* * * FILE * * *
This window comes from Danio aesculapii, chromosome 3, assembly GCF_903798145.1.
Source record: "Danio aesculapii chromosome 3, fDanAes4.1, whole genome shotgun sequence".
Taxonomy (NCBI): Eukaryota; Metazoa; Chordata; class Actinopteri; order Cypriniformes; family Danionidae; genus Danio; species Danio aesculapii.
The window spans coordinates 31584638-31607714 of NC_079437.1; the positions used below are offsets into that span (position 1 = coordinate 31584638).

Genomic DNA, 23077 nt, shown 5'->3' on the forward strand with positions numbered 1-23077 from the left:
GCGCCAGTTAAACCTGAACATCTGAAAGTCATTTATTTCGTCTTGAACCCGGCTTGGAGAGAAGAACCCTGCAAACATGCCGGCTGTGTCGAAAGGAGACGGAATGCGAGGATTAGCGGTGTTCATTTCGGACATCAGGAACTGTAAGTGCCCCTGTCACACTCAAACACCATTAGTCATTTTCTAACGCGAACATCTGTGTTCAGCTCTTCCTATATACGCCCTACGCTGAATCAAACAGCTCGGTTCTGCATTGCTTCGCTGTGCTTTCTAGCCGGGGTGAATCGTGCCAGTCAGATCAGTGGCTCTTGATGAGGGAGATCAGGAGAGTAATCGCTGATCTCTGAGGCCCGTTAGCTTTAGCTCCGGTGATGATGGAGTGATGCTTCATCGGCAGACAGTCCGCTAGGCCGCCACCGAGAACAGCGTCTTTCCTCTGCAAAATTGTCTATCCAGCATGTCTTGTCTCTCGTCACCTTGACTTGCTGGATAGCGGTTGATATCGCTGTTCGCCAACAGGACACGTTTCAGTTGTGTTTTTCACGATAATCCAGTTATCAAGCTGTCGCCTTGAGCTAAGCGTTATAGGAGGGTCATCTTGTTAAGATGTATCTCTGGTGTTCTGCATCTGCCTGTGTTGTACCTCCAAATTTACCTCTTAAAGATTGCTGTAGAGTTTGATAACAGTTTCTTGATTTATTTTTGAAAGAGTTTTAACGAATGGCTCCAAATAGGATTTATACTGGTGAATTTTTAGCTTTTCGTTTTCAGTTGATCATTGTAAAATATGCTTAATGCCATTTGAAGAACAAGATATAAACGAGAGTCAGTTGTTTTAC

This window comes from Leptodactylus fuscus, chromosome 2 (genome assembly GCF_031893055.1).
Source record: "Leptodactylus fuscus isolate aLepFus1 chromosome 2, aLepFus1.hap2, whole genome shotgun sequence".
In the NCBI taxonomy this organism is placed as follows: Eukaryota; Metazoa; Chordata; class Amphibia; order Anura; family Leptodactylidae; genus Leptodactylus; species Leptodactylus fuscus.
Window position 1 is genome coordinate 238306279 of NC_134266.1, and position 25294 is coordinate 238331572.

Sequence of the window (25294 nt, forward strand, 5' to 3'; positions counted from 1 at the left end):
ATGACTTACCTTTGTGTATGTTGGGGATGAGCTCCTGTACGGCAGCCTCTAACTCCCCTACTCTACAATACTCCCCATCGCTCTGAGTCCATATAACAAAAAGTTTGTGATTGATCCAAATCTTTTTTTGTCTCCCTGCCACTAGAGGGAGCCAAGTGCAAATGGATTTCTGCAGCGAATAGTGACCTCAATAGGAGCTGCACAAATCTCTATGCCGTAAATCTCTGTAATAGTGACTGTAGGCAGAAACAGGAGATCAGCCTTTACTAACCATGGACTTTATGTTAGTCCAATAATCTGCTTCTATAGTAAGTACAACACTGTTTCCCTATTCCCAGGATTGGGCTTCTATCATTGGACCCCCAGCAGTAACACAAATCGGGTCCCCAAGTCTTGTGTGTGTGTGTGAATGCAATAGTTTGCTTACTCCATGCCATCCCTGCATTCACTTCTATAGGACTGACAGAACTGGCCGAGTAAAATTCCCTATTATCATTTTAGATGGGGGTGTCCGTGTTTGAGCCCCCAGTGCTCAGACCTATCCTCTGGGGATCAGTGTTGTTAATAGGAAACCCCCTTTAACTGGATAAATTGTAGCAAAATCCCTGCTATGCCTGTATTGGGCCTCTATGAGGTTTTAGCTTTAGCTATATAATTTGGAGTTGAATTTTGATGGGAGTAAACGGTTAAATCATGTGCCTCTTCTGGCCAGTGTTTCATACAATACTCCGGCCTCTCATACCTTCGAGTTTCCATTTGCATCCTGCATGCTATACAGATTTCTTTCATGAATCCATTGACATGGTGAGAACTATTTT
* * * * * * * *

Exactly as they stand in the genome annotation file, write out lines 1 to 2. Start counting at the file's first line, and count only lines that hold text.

This window comes from Danio aesculapii, chromosome 3, assembly GCF_903798145.1.
Source record: "Danio aesculapii chromosome 3, fDanAes4.1, whole genome shotgun sequence".